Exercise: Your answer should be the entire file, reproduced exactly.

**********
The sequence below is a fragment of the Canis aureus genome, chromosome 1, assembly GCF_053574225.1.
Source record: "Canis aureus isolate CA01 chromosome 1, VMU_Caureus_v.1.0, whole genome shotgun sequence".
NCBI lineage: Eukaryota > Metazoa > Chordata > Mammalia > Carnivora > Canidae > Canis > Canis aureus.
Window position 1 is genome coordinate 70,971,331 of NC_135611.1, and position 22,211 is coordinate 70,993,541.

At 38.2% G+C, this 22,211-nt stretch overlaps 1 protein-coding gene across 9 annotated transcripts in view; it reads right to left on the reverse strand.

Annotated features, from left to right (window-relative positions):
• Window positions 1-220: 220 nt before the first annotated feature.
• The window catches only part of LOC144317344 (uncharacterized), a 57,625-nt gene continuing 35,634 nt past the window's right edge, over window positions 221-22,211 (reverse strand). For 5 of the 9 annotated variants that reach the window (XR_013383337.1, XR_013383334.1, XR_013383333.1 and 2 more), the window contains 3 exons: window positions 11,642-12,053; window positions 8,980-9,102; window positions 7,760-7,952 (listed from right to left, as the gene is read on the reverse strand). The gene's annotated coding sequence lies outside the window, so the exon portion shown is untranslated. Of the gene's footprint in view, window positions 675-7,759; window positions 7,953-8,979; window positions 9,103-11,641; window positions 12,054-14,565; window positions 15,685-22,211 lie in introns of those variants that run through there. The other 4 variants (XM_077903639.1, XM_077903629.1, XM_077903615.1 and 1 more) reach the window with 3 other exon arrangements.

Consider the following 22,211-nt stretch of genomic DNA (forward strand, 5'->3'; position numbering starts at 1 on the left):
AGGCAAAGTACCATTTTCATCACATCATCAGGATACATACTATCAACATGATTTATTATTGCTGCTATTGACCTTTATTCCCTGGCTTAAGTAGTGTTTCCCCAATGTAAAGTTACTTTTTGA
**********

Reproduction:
The sequence below is a fragment of the Canis aureus genome, chromosome 1, assembly GCF_053574225.1.
Source record: "Canis aureus isolate CA01 chromosome 1, VMU_Caureus_v.1.0, whole genome shotgun sequence".
NCBI lineage: Eukaryota > Metazoa > Chordata > Mammalia > Carnivora > Canidae > Canis > Canis aureus.
Window position 1 is genome coordinate 70,971,331 of NC_135611.1, and position 22,211 is coordinate 70,993,541.

At 38.2% G+C, this 22,211-nt stretch overlaps 1 protein-coding gene across 9 annotated transcripts in view; it reads right to left on the reverse strand.

Annotated features, from left to right (window-relative positions):
• Window positions 1-220: 220 nt before the first annotated feature.
• The window catches only part of LOC144317344 (uncharacterized), a 57,625-nt gene continuing 35,634 nt past the window's right edge, over window positions 221-22,211 (reverse strand). For 5 of the 9 annotated variants that reach the window (XR_013383337.1, XR_013383334.1, XR_013383333.1 and 2 more), the window contains 3 exons: window positions 11,642-12,053; window positions 8,980-9,102; window positions 7,760-7,952 (listed from right to left, as the gene is read on the reverse strand). The gene's annotated coding sequence lies outside the window, so the exon portion shown is untranslated. Of the gene's footprint in view, window positions 675-7,759; window positions 7,953-8,979; window positions 9,103-11,641; window positions 12,054-14,565; window positions 15,685-22,211 lie in introns of those variants that run through there. The other 4 variants (XM_077903639.1, XM_077903629.1, XM_077903615.1 and 1 more) reach the window with 3 other exon arrangements.

Consider the following 22,211-nt stretch of genomic DNA (forward strand, 5'->3'; position numbering starts at 1 on the left):
AGGCAAAGTACCATTTTCATCACATCATCAGGATACATACTATCAACATGATTTATTATTGCTGCTATTGACCTTTATTCCCTGGCTTAAGTAGTGTTTCCCCAATGTAAAGTTACTTTTTGA